Defendant contends that an erroneous jury charge prevented the jury from considering whether plaintiff's work performance satisfied defendant's legitimate expectations at the time of discharge. *fn14" Defendant takes issue with the Court's finding as a matter of law that plaintiff was "qualified," for the purposes of proving a prima facie case. Defendant argues that "as a result [of the Court's finding], the plaintiff was not required to prove an essential element of his prima facie case i.e. [sic] that he was qualified." (Def's Mem. Supp. Mot. at 8.) As with its motion for judgment as a matter of law, defendant insists that the term "qualified" does not mean the plaintiff's twelve year tenure or his performance during those twelve years. Rather, defendant argues that a qualified employee is one who meets the legitimate job expectations of an employer at the time of the discharge.

 As discussed in detail above, plaintiff need not show that the employer was satisfied with his performance. Furthermore, only a de minimis showing must be presented to prove a prima facie case. This court determined that plaintiff was qualified for the purposes of proving his prima facie case based upon ample evidence. Additionally, this court's emphasis of the plaintiff's twelve year tenure as support for a finding that he was prima facie qualified for the position was not meant as a statement that a certain number of years of service, standing alone, may establish prima facie qualification. If error was committed by the court's reference to plaintiff's twelve year tenure at the job as support for such a determination, without enumerating an exhaustive list of the other evidence supporting such a conclusion, then that error was harmless. Reference has been made supra to a myriad of evidence supporting not only plaintiff's qualifications, but his satisfactory performance, and defendant's approval of such performance. Certainly enough was presented to surpass the de minimis standard set for proving a prima facie case.

 Defendant also argues that the same erroneous jury charge prevented the jury from considering defendant's nondiscriminatory reasons for discharge. Defendant notes the testimony of one Leo Titus who claimed that plaintiff was fired because of his unsatisfactory work performance rather than his age.

 The charge was specific in finding that plaintiff was qualified for the purposes of proving a prima facie case. However, it never removed from the jury the issue of whether plaintiff was fired for his performance or for his age. In fact, the charge made every effort to clarify both the defendant's position, and the plaintiff's burden. The charge detailed how the jury needed to weigh the reasons given by the defendant, such as the allegation by Mr. Titus that the plaintiff performed unsatisfactorily, and determine whether the reasons were legitimate or just pretext. *fn15" Defendant fails to note that the court not only found the plaintiff to be prima facie qualified, but also found as a matter of law that the defendant had satisfied its burden of articulating legitimate nondiscriminatory reasons for its termination of plaintiff. The charge specifically referenced the articulated reason and made clear on which party the burden rested.

 One can prove a factor of a prima facie case and ultimately fail to persuade the trier of fact on that issue. The issue was not taken out of the hands of the jury. All that was done in finding qualified as a matter of law was to move the jury toward the second tier, and then immediately to the third tier of the McDonnell Douglas framework, and thus to the ultimate issue. The ultimate issue involved plaintiff's performance, so nothing was taken from them.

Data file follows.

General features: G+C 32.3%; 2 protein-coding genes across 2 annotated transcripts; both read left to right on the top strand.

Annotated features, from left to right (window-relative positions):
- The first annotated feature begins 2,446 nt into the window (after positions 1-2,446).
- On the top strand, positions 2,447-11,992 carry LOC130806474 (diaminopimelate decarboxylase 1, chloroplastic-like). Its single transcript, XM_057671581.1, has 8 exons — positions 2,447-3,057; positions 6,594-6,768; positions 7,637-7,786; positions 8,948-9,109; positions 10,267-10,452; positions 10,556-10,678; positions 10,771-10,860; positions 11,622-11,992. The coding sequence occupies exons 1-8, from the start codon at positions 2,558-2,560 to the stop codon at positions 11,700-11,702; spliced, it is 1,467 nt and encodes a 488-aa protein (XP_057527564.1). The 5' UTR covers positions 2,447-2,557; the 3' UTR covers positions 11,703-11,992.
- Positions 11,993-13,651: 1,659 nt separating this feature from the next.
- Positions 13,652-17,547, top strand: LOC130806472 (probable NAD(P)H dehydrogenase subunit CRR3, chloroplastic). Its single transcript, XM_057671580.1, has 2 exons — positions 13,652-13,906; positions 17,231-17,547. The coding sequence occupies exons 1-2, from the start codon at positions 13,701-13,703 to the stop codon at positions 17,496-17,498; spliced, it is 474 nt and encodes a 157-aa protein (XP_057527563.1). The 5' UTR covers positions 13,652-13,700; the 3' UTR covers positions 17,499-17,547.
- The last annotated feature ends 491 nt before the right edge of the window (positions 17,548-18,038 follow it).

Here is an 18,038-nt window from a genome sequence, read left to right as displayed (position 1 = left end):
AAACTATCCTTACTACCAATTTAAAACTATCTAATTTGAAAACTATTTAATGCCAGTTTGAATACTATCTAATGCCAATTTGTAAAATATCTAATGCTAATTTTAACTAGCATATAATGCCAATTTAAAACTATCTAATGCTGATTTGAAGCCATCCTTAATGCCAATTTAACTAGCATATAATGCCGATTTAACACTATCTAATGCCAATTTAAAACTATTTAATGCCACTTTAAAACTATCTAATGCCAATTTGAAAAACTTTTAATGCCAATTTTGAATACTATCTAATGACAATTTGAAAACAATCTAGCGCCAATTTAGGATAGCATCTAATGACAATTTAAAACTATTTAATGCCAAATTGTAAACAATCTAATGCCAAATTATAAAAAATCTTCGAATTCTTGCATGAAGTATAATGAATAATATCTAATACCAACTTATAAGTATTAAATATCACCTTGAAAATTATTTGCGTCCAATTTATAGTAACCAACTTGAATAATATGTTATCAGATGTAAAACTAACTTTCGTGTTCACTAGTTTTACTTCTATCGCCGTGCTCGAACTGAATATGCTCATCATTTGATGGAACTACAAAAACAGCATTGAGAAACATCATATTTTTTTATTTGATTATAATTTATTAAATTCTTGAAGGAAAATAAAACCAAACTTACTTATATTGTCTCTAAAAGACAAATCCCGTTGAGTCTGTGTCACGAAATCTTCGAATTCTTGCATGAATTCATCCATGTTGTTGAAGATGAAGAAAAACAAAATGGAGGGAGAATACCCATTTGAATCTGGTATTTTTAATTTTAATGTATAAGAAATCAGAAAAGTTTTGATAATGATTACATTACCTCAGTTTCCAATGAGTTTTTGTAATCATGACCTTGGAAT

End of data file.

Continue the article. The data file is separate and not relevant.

C. Plaintiff's Motions.

 Plaintiff has moved for prejudgment interest, attorney fees, and expenses. The defendant has not submitted any opposition addressing either motion in its motion papers.

 Upon review of the motion papers presented, the court will award plaintiff prejudgment interest from November 10, 1993, to September 22, 1995, compounded annually. See Reichman v. Bonsignore, Brignati & Mazzotta P.C., 818 F.2d 278, 281 (2d Cir. 1987); see also Saulpaugh v. Monroe Community Hosp., 4 F.3d 134, 145 (2d Cir. 1993), cert. denied, U.S. , 114 S. Ct. 1189 (1994). Prejudgment interest has been determined by annual rates of 7% in 1993, 7.75% in 1994, and 9.25% in 1995. These rates are based on the federal short term rate pursuant to the Internal Revenue Code, 26 U.S.C. § 6621, guidelines for underpayment of taxes. The total prejudgment interest award to plaintiff is, therefore, the sum of $ 16,413.20.

 As aforementioned, plaintiff has also moved this court without opposition for an award of attorney's fees and expenses. He is seeking the sum of $ 30,000.00, representing 200 billable hours at the applicable court approved rate of $ 150.00 per hour. See Mendoza v. City of Rome, 162 F.R.D. 260 (N.D.N.Y. 1995). In addition, plaintiff seeks to recover expenses in the sum of $ 862.50. Upon review, the above application is fair and reasonable.

 Therefore, it is

 ORDERED that

 1. Defendant's motion for judgment as a matter of law is DENIED;

 2. Defendant's motion for a new trial is DENIED;

 3. Plaintiff's motion for prejudgment interest is GRANTED in the amount of $ 16,413.20; and

 4. Plaintiff's motion for attorney's fees and costs is GRANTED in the amount of $ 30,862.50.

 The clerk is directed to enter judgment in favor of the plaintiff, Jane E. Mulqueen, as Administratrix of the Estate of Francis J. Mulqueen, Jr., and against defendant Daka, Inc. in the amount of $ 47,275.70.

 IT IS SO ORDERED.

 David N. Hurd

 U.S. Magistrate Judge

 Dated: December 13, 1995

 Utica, New York.